Having said all that, in response to Colin's (Hi, Colin) reference to Acts 20:21 (not 31), Paul in his words “…testifying to Jews, and also to Greeks, repentance toward God and faith toward our Lord Jesus Christ” is not giving the condition of salvation but rather was explaining how he carried out the Great Commission over a period of time in Ephesus, in my opinion. Bringing people to faith is only part of the commission to make disciples.

    By Blogger David Bell, at 12/12/2009 11:11 PM  

  • Well spoken, David. Yes, what you are saying is involved in my notion of 3-D salvation. The "third" dimension has to do with glory and our inheritance at the judgment seat of Christ which is at least in part contingent on what you are calling "experiential righteousness."

    By Blogger agent4him, at 12/12/2009 11:24 PM  

  • Hi Rose, Colin, Jim, David and all!

    Love the discussion! Colin, I respect that you put yourself into interesting situations, challenging us to re-examine our...gospel.
    I think I can quote you, or at least adequately paraphrase:
    Sin is all of man, and salvation is all of God.
    Well it seems to me that repenting (feeling bad for, turning away from, forsaking, ceasing from committing or whatever) of sins, is a pretty big...no, monumental work. An alcoholic whose personhood, as far as he is concerned includes that fluid chain of molecules that keeps him sane, would have to commit an act of repentance that would make your average minister look sophomoric. Some succeed to recover from alcoholism, many of those only, with God's help, (I suppose others substituting false gods). But if you told them it is not a hard work, requiring life-long commitment and exertion that they commit themselves to, they'd (politely) tell you you're stark raving mad.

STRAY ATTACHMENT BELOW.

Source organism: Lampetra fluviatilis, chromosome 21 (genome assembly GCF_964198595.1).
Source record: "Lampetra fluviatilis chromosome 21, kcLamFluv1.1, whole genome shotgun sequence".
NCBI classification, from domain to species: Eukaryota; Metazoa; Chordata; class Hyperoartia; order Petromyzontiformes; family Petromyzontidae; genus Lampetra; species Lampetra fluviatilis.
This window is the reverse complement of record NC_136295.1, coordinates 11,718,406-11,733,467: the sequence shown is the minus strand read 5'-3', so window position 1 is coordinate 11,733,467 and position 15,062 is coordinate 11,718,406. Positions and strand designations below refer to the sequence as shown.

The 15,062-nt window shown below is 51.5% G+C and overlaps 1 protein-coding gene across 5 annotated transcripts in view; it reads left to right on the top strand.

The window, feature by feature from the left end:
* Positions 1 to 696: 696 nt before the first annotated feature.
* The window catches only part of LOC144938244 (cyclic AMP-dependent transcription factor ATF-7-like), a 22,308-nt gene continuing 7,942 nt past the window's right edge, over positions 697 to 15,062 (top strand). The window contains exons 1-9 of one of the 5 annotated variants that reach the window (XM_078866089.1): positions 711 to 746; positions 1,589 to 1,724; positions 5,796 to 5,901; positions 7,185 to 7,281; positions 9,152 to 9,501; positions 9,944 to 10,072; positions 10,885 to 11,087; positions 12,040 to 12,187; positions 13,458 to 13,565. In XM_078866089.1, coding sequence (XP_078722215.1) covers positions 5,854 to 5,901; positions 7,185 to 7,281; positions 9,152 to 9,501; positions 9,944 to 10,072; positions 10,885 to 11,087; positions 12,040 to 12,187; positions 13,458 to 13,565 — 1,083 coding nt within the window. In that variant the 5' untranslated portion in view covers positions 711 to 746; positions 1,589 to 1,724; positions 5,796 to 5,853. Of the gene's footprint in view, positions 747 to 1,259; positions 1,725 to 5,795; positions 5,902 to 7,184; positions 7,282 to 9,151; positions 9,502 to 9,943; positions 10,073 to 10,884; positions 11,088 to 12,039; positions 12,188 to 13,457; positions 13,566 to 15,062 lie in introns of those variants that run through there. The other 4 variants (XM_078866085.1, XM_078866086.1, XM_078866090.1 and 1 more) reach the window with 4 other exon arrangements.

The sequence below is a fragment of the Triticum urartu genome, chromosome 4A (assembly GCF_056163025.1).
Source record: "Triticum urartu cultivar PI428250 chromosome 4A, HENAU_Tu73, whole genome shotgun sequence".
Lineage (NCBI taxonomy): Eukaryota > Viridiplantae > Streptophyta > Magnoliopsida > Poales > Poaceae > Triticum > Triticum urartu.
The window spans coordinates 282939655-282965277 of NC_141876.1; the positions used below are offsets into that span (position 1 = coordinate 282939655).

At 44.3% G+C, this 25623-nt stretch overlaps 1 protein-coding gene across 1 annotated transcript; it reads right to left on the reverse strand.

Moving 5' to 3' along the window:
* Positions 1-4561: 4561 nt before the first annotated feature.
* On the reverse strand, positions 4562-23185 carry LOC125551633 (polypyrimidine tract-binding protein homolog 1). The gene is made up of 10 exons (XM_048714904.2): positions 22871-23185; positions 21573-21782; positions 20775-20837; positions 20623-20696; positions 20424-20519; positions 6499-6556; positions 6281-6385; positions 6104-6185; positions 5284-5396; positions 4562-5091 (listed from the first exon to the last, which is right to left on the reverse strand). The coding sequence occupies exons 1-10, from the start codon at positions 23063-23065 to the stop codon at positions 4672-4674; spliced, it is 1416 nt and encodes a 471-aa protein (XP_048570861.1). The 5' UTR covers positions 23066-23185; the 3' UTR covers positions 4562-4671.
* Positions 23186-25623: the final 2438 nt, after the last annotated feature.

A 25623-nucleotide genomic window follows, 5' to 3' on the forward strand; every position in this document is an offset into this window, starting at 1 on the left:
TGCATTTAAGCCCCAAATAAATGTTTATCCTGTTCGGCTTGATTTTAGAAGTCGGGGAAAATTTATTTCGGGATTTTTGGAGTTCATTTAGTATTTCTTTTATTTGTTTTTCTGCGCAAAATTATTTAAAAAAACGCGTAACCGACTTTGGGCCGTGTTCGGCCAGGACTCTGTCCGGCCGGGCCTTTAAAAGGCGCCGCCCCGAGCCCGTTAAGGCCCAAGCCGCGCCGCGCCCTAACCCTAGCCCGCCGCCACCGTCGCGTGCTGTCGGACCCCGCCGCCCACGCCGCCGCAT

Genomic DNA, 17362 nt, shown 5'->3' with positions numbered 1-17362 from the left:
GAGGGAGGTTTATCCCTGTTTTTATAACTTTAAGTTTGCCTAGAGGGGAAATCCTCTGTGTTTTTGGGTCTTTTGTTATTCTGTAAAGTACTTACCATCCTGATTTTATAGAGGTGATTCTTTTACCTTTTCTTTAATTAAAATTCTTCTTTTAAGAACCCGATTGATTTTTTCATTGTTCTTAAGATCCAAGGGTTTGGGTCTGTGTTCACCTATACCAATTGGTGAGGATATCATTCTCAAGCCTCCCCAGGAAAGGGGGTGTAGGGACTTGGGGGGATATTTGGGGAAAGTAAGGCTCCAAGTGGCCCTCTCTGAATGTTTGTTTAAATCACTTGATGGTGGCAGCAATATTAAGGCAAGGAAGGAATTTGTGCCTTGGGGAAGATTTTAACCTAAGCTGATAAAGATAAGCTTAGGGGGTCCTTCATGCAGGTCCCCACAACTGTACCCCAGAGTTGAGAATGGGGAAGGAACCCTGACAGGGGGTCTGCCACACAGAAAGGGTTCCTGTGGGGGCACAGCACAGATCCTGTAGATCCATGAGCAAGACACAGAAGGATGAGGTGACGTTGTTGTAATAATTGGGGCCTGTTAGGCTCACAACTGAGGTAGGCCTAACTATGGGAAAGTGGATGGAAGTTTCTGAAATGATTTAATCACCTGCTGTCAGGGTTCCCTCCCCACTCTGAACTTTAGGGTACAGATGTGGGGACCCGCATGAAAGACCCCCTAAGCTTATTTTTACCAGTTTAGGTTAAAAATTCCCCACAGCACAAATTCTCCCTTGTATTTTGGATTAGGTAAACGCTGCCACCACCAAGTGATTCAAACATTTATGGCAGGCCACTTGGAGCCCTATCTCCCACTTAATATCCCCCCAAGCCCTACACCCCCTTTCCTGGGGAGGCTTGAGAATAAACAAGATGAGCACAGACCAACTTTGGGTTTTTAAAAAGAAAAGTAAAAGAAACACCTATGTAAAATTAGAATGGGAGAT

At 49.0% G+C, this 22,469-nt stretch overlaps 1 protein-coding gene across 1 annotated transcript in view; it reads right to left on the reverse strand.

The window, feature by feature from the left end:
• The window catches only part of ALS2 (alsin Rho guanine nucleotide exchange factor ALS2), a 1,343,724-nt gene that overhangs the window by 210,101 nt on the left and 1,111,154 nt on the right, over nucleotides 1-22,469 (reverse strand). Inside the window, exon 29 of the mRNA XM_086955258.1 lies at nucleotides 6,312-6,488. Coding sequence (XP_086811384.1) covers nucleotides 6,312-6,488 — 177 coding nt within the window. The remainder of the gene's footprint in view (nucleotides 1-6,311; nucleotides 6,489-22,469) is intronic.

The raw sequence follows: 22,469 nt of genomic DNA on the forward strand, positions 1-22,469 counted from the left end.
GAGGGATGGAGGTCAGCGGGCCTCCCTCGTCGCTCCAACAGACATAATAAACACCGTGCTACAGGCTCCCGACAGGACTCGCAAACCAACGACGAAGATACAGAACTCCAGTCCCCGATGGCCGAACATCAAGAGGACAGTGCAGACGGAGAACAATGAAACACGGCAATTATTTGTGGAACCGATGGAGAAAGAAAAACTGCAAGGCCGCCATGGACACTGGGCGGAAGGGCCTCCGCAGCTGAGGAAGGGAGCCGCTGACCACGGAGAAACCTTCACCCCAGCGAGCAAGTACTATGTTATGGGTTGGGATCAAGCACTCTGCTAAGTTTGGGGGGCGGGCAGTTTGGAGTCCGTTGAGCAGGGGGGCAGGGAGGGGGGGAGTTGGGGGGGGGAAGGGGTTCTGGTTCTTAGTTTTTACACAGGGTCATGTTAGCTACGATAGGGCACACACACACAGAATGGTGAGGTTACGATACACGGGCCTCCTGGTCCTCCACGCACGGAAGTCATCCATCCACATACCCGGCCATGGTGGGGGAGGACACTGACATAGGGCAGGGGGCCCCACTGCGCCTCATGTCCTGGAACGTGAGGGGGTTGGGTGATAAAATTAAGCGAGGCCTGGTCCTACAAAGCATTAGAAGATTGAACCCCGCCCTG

By contrast Paul has this:
    Even so there is ... a remnant according to the election of grace. And if by grace, it is no more of works, otherwise grace is no more grace....uh....you know the rest.

    A little leaven leaveneth the whole lump.

    Your Brother

    By Blogger Duane WATTS, at 12/13/2009 1:00 PM  

  • Post Script:
    That's the King's English I think!

    By Blogger Duane WATTS, at 12/13/2009 9:55 PM  

  • I think good works and repentance are what it takes to be saved; but that what is the touchstone for this is pressing the vicarious humanity of Jesus Christ. It is by the Spirit that we are united to Him by faith alone, and it is as we participate in Him alone that we experience the salvation that He alone could and did win!

    My question would be who's repentance? Can I do that, or did Jesus do that for me/us? My question is who's good works? Can I do those, or did Jesus do that for me/us? I see repentance and good works as integral; but they are only appropriated by faith (and Christ's faith for us, mind you; by the Spirit). In other words, Christ precedes all of this discussion; He did it all or none Jn 6.29. It is our union with Him that brings salvation; not "our repentance or good works." We echo His faith and trust to the Father for us (in His Spirit anointed Humanity for us). It's either all Him or none of Him.

    So in essence I agree with Rose and Jim; and disagree completely with Colin.

    By Anonymous Bobby Grow, at 12/13/2009 10:37 PM  

  • Rose, he's baaa-aaack...!

    By Blogger agent4him, at 12/13/2009 11:17 PM  

  • Yup,

    Like old times! Still agreein' for the most part with Jim and Rose; and still disagreein' with our brother Colin.

    Unfortunately I was only able to skim the exchange between Jim and Colin; but it seems like old times ;-).

    By Anonymous Bobby Grow, at 12/13/2009 11:45 PM  

  • Good morning Rose/all: